Editor’s Note: Though it is not typical for us to promote surveys on our site, we’re offering our readers the opportunity to participate in this one because it is specifically targeted at HR practitioners, and is being run by one of our regular Women of HR contributors, Rowena Morais. Rowena’s publication, HR Matters Magazine, is…read more
In today’s fast paced world, life on-the-go is part of the job for many HR professionals. Getting the job done entails so much more than simply sitting in an office and pushing paper. Because technology has become such an integral part of so many offices and positions, it’s important to be able to stay…read more
My smart phone took the plunge yesterday. Though it was just milliseconds before I fished it from the sink, it was long enough evidently for it to drown and it is now awaiting resurrection in a bag of rice. Oh, and I’m over age 50 – that might be significant later in my saga. Or…read more
We all have random encounters and some impact us more than others. Inspired by Kristin Kaufman’s book, Is This Seat Taken?, Women of HR share encounters that impacted them.
When I contracted a new EAP vendor, I manufactured a reason to schedule several counseling appointments. Okay, so I admit it. With my crazy life, it wasn’t that hard to find an excuse. When we started our first Health Reimbursement Account, I enrolled even though my husband’s plan was cheaper. Why? HR metrics and measures abound, but sometimes there’s no substitute for what we learn from a little personal experience with the programs and processes we inflict on create for others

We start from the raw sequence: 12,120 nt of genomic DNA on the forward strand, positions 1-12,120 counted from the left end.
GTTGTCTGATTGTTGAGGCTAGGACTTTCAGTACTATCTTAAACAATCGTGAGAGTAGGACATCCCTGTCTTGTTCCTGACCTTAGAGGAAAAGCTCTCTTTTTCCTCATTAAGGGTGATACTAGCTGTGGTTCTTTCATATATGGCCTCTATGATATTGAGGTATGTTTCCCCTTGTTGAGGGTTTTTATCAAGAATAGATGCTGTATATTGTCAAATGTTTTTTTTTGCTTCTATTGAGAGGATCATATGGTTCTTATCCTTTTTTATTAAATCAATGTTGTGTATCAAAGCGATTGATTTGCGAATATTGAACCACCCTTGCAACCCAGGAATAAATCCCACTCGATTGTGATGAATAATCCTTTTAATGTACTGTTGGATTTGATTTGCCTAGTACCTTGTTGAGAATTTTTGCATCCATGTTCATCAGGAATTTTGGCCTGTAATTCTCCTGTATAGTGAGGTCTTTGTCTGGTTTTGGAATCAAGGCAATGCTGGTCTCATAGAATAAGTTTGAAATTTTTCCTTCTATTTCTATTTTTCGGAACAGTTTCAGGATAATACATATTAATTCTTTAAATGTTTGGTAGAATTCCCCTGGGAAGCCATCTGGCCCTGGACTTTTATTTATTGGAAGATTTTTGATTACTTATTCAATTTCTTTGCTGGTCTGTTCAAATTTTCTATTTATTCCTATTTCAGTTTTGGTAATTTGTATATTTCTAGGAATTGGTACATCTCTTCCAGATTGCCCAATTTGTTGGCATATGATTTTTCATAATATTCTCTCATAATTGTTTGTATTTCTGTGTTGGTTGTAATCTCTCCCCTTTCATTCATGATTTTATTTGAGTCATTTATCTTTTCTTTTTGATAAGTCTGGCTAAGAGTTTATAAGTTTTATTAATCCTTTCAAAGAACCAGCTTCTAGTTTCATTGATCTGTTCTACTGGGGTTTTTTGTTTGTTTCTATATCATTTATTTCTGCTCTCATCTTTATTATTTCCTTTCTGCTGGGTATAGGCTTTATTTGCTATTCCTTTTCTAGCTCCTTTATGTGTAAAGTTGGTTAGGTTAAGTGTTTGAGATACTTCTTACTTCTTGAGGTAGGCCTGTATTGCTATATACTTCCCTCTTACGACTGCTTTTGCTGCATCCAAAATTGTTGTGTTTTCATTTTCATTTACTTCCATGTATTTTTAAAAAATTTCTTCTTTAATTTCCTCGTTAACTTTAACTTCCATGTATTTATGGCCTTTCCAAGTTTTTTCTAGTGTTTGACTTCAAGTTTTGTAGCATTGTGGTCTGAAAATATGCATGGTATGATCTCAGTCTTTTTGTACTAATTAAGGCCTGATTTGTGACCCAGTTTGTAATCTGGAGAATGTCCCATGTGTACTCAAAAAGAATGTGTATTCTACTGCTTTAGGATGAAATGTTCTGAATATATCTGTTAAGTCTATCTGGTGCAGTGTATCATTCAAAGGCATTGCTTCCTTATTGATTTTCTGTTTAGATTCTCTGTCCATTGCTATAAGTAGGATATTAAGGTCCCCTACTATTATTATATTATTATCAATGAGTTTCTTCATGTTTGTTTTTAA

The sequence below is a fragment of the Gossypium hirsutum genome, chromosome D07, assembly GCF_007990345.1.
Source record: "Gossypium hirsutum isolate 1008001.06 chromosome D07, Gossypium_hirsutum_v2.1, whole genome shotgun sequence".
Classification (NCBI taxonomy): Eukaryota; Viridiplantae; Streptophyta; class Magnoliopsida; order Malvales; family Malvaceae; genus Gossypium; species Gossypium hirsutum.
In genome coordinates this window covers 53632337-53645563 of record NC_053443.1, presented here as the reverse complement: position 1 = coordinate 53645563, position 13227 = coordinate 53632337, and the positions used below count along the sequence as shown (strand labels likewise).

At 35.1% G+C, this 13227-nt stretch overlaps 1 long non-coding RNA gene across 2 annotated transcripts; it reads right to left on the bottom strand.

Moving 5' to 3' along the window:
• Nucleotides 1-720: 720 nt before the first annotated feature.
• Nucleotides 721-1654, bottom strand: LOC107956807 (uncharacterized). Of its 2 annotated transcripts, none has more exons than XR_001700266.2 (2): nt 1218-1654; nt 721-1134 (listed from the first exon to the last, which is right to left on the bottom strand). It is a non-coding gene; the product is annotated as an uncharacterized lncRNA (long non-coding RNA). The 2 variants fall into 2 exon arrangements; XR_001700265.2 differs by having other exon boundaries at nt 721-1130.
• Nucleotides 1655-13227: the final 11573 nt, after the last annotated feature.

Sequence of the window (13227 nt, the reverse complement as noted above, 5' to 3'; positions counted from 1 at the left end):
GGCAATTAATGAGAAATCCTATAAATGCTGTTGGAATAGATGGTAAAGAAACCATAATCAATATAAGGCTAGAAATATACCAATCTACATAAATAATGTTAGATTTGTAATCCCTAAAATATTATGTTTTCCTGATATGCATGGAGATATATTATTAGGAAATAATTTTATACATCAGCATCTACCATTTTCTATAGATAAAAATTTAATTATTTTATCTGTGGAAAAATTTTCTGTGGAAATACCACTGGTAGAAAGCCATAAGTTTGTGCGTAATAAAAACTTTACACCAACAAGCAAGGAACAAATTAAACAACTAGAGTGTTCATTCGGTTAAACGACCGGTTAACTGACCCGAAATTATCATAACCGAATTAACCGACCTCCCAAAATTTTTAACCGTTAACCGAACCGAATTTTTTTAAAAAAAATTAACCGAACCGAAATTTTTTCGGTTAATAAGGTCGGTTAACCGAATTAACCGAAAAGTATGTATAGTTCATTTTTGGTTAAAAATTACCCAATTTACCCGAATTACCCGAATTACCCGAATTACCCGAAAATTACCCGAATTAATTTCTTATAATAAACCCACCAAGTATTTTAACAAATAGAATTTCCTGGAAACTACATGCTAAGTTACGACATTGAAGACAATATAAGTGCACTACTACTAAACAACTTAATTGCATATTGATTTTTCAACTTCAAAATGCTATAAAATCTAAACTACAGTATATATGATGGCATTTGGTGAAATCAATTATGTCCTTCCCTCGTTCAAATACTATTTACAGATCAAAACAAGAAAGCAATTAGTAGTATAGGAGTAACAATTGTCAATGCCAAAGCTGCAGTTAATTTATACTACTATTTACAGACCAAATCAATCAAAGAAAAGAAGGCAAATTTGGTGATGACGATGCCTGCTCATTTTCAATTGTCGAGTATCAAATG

I was late in the game with technology. While my friends and family were readily downloading apps and taking adorable vintage photos with Instagram, it took me years to embrace the smartphone. I also was slow to get excited by the DVR I nowadays swear by. I am now leaning on technology more and more because as a working mom of 2 toddlers I will take all the help I can get. Here are a few reasons why I encourage all of my mom clients to jump on the tech train and never look back.
There are countless articles out there focusing on the value of experiential learning for adults and the workplace. Tactile learning is of significant value to most adults and is a great form of experiential learning. My life revolves around a computer and it is an important part about how I interact in the working world, however I think my skills are better because there was a time when I had to figure things out without it. Our workforce has lost skills or capabilities because we discourage manual learning and miss out on great opportunities to more broadly apply what can arguably be a deeper skill set.
In life, there are certain stereotypes that just don’t end. One is that a woman’s place is in the home. And for working women like me, there is still the expectation in many homes that we are somehow primarily responsible for the cleaning, cooking, taking care of any home needs, etc. I’ve gone through the feminist feelings that men are ultimately as responsible for household duties as women are, but it doesn’t get through to most women because we are actually raised to believe this is our contribution. I take pride in having a clean home, one in which my family enjoys living and loving.
What methods do you use to help manage your household? As a working woman, do you feel obligated to take on the lion’s share of the household responsibilities?